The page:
Belgium may be a boring country, but it still seems extreme for a Belgian politician to say that the country is now living through its darkest days since the end of World War II. Can any country really be so lucky that the worst thing that has happened to it in the past seventy years is a couple of bombs that killed 34 people?
That may sound a bit uncharitable, but respect for the innocent people killed by terrorists does not require us to take leave of our senses. What is happening now is the media feeding frenzy that has become almost a statutory requirement after every terrorist attack in the West.
This is a very stupid way of behaving, but you will notice that I am a part of it. No matter what I say about the bombs in Brussels, the fact that I am writing at length about them in a column that appears all over the world contributes to the delusion that they are not only a nasty event but also an important one.
It is the sheer volume of coverage that determines an event’s perceived importance, not what is actually said about it. But if we in the media are compelled to write about an event like the Belgian bombs, what can we truthfully say about it that will not feed the panic?
The first thing, after every terrorist attack, is to stress that the media coverage of the attack is its primary purpose – indeed, almost its only purpose. Like the health warning on cigarette packets, it should be part of every story on terrorism.
Secondly, we have to put the alleged “threat” of such terrorist attacks into perspective. People rarely do this for themselves, because once events are beyond the range of their daily experience most people cannot distinguish between what is truly dangerous and what is only dramatic and frightening.
It really does help to remind people that terrorism is a statistically insignificant risk – that they are in much greater danger of dying from a fall in the bath than of dying in a terrorist attack – even if that approach conflicts with the journalists’ natural urge to emphasize the importance of whatever they are writing about.
And finally, a little dispassionate analysis quickly deflates the notion that terrorism is “an existential threat” (as British Prime Minister David Cameron once said). For example, the recent terrorist attacks in Europe have been largely confined to French-speaking countries.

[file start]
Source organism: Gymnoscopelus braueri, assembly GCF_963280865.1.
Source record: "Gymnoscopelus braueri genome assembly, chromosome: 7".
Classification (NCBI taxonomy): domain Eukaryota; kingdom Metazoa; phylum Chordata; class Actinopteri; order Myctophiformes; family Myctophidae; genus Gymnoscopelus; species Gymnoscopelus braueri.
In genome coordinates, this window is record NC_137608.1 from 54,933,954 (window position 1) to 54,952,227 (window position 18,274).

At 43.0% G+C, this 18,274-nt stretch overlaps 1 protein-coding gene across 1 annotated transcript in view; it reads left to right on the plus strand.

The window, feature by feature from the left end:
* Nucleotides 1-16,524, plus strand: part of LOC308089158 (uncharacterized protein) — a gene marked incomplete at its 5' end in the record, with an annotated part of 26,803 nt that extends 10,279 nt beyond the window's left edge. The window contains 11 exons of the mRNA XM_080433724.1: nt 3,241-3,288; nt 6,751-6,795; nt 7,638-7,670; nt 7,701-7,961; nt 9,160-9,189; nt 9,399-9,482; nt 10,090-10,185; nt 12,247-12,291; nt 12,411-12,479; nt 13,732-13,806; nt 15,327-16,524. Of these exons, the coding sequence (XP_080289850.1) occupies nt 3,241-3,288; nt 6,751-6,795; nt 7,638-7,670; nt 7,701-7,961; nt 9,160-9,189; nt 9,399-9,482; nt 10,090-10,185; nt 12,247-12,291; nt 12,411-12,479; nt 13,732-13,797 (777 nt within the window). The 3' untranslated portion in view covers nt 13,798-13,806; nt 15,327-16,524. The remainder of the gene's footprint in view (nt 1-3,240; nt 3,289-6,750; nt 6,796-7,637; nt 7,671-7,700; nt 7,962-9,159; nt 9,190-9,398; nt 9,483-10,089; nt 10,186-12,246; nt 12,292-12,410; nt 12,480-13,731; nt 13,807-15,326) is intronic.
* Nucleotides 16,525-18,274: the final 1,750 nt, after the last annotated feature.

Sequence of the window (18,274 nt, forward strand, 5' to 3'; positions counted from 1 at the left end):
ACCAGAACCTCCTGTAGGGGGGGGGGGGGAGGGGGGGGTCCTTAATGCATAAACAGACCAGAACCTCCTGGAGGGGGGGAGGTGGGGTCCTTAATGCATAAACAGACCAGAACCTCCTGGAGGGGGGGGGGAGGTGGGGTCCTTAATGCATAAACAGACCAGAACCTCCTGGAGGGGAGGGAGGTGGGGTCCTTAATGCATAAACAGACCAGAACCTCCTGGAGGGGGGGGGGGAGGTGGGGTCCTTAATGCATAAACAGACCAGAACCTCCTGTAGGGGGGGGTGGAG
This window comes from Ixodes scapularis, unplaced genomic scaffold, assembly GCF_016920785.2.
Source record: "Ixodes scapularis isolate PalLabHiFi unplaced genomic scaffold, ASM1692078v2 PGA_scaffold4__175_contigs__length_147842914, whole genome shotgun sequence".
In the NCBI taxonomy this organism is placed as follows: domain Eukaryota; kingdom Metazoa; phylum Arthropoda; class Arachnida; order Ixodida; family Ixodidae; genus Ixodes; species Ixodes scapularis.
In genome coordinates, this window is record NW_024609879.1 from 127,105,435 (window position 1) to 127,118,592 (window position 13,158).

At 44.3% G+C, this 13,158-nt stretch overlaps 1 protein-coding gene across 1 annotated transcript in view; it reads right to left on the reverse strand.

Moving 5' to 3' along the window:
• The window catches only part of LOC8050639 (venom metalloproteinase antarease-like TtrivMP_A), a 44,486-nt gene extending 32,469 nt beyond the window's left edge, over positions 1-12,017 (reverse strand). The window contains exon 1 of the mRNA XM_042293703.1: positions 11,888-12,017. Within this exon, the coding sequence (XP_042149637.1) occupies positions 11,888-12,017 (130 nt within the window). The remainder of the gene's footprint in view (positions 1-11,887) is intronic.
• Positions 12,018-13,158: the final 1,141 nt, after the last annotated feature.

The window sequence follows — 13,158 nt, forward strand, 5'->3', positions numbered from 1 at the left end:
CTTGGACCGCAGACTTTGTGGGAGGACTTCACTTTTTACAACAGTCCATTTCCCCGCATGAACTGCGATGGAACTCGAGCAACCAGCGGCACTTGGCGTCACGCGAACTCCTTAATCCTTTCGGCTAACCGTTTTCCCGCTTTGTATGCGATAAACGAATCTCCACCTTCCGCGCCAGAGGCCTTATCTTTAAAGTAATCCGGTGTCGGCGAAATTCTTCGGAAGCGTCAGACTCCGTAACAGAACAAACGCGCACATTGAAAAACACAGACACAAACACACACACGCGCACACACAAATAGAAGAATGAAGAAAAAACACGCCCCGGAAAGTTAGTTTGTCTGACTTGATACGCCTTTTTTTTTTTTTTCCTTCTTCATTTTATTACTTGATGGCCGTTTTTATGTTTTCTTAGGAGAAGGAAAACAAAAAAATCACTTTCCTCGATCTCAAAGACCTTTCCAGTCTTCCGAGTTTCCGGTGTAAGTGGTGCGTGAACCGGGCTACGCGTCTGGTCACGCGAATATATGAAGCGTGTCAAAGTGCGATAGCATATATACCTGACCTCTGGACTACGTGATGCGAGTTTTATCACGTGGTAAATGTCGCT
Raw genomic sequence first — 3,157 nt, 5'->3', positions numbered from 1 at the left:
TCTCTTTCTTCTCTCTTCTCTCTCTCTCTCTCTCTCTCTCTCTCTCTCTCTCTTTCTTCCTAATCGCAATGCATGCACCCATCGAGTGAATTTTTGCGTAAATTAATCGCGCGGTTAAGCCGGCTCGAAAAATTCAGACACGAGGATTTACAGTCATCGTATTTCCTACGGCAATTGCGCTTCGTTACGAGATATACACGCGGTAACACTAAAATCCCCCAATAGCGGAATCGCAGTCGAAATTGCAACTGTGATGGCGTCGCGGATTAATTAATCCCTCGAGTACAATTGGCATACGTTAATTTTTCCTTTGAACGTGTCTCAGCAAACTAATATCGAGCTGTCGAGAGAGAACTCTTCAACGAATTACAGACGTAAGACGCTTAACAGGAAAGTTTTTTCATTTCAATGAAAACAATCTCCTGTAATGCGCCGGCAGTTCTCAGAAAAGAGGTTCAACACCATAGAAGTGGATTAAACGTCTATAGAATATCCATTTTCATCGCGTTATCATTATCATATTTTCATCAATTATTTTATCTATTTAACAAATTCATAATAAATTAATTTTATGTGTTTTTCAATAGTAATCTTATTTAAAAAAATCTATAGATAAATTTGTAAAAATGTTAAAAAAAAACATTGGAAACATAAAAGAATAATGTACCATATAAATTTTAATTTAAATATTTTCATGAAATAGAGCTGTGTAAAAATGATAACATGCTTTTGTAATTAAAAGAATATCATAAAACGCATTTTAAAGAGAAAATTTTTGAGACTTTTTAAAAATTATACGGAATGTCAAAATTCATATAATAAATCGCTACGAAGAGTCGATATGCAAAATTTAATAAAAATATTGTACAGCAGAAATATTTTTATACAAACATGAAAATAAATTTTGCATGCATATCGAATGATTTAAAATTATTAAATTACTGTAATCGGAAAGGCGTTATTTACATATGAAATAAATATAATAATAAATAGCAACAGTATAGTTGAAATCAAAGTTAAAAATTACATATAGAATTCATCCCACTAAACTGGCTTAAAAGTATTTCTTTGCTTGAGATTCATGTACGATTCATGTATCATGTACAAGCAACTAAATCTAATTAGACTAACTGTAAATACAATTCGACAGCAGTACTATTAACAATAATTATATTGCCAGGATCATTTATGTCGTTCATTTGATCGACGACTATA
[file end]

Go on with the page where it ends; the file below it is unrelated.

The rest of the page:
Muslim immigrants in France and Belgium mostly come from Arab countries, and especially from North Africa, where French is the second language. And the Arab world is where radical Islamism is strongest. Germany (whose Muslims are mostly Turkish) and Britain (where they are mostly of South Asian origin) generate fewer Islamist extremists than the francophone countries, and face fewer terrorist attacks.
France’s and Belgium’s Muslim citizens are also less integrated into the wider community. French housing policy has dumped most of the immigrants in high-rise, low-income developments at the edge of the cities, often beyond the end of the metro lines. Unemployed, poorly educated and culturally isolated, their young men are more easily recruited into extremist groups.
There is no terrorist army in Belgium, just a bunch of young men making it up as they go along. For example, the Brussels attacks happened four days after the arrest of Salah Abdeslam, the sole survivor of the gang who carried out the attacks on the Bataclan arena and the Stade de France in Paris last November.
Back in Brussels after failing to use his suicide vest in the Paris attack, Abdeslam was a psychological wreck, and his Islamist colleagues undoubtedly expected that once in police custody he would sing like a canary. So they decided to launch another attack and go to glory before the police kicked in their doors.
Belgian Prime Minister Charles Michel issued the usual ritual incantation about Belgians being “determined to defend our freedom,” but Belgium’s freedom is not at risk. Terrorists are not an existential threat. They are a lethal nuisance, but no more than a nuisance.